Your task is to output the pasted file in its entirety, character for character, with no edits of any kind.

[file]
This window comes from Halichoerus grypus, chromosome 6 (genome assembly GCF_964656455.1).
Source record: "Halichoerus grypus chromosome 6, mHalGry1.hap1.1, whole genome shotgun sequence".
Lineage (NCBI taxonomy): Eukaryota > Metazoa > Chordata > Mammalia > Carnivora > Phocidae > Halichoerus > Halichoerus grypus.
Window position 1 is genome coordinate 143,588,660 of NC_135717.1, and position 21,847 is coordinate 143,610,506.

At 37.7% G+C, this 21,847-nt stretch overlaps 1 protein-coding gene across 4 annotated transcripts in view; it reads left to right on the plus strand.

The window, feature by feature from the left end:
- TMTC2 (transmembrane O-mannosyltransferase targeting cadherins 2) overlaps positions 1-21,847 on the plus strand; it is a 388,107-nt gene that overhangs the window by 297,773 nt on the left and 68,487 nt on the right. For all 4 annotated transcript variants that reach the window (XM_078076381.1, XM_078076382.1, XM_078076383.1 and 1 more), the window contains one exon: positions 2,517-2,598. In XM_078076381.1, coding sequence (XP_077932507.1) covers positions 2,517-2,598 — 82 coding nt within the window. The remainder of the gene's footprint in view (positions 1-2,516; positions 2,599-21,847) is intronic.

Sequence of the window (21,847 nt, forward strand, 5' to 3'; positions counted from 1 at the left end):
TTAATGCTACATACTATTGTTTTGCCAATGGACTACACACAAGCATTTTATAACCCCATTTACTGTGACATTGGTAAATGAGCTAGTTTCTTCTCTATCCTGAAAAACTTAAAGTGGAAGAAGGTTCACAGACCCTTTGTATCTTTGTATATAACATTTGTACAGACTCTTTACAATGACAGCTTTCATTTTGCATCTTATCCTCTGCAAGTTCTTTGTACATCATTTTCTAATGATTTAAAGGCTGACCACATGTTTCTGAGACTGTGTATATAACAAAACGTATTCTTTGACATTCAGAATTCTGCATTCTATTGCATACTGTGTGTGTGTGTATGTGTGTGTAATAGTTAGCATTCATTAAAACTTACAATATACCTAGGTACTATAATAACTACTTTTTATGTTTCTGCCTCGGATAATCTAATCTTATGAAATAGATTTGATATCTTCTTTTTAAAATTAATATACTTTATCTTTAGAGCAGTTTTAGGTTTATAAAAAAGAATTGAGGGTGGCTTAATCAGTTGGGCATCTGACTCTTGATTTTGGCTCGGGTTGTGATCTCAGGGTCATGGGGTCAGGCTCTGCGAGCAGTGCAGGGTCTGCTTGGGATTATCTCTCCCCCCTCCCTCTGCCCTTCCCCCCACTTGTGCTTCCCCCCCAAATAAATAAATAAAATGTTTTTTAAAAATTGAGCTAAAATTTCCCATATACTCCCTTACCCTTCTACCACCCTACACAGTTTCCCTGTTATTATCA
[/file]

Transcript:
This window comes from Halichoerus grypus, chromosome 6 (genome assembly GCF_964656455.1).
Source record: "Halichoerus grypus chromosome 6, mHalGry1.hap1.1, whole genome shotgun sequence".
Lineage (NCBI taxonomy): Eukaryota > Metazoa > Chordata > Mammalia > Carnivora > Phocidae > Halichoerus > Halichoerus grypus.
Window position 1 is genome coordinate 143,588,660 of NC_135717.1, and position 21,847 is coordinate 143,610,506.

At 37.7% G+C, this 21,847-nt stretch overlaps 1 protein-coding gene across 4 annotated transcripts in view; it reads left to right on the plus strand.

The window, feature by feature from the left end:
- TMTC2 (transmembrane O-mannosyltransferase targeting cadherins 2) overlaps positions 1-21,847 on the plus strand; it is a 388,107-nt gene that overhangs the window by 297,773 nt on the left and 68,487 nt on the right. For all 4 annotated transcript variants that reach the window (XM_078076381.1, XM_078076382.1, XM_078076383.1 and 1 more), the window contains one exon: positions 2,517-2,598. In XM_078076381.1, coding sequence (XP_077932507.1) covers positions 2,517-2,598 — 82 coding nt within the window. The remainder of the gene's footprint in view (positions 1-2,516; positions 2,599-21,847) is intronic.

Sequence of the window (21,847 nt, forward strand, 5' to 3'; positions counted from 1 at the left end):
TTAATGCTACATACTATTGTTTTGCCAATGGACTACACACAAGCATTTTATAACCCCATTTACTGTGACATTGGTAAATGAGCTAGTTTCTTCTCTATCCTGAAAAACTTAAAGTGGAAGAAGGTTCACAGACCCTTTGTATCTTTGTATATAACATTTGTACAGACTCTTTACAATGACAGCTTTCATTTTGCATCTTATCCTCTGCAAGTTCTTTGTACATCATTTTCTAATGATTTAAAGGCTGACCACATGTTTCTGAGACTGTGTATATAACAAAACGTATTCTTTGACATTCAGAATTCTGCATTCTATTGCATACTGTGTGTGTGTGTATGTGTGTGTAATAGTTAGCATTCATTAAAACTTACAATATACCTAGGTACTATAATAACTACTTTTTATGTTTCTGCCTCGGATAATCTAATCTTATGAAATAGATTTGATATCTTCTTTTTAAAATTAATATACTTTATCTTTAGAGCAGTTTTAGGTTTATAAAAAAGAATTGAGGGTGGCTTAATCAGTTGGGCATCTGACTCTTGATTTTGGCTCGGGTTGTGATCTCAGGGTCATGGGGTCAGGCTCTGCGAGCAGTGCAGGGTCTGCTTGGGATTATCTCTCCCCCCTCCCTCTGCCCTTCCCCCCACTTGTGCTTCCCCCCCAAATAAATAAATAAAATGTTTTTTAAAAATTGAGCTAAAATTTCCCATATACTCCCTTACCCTTCTACCACCCTACACAGTTTCCCTGTTATTATCA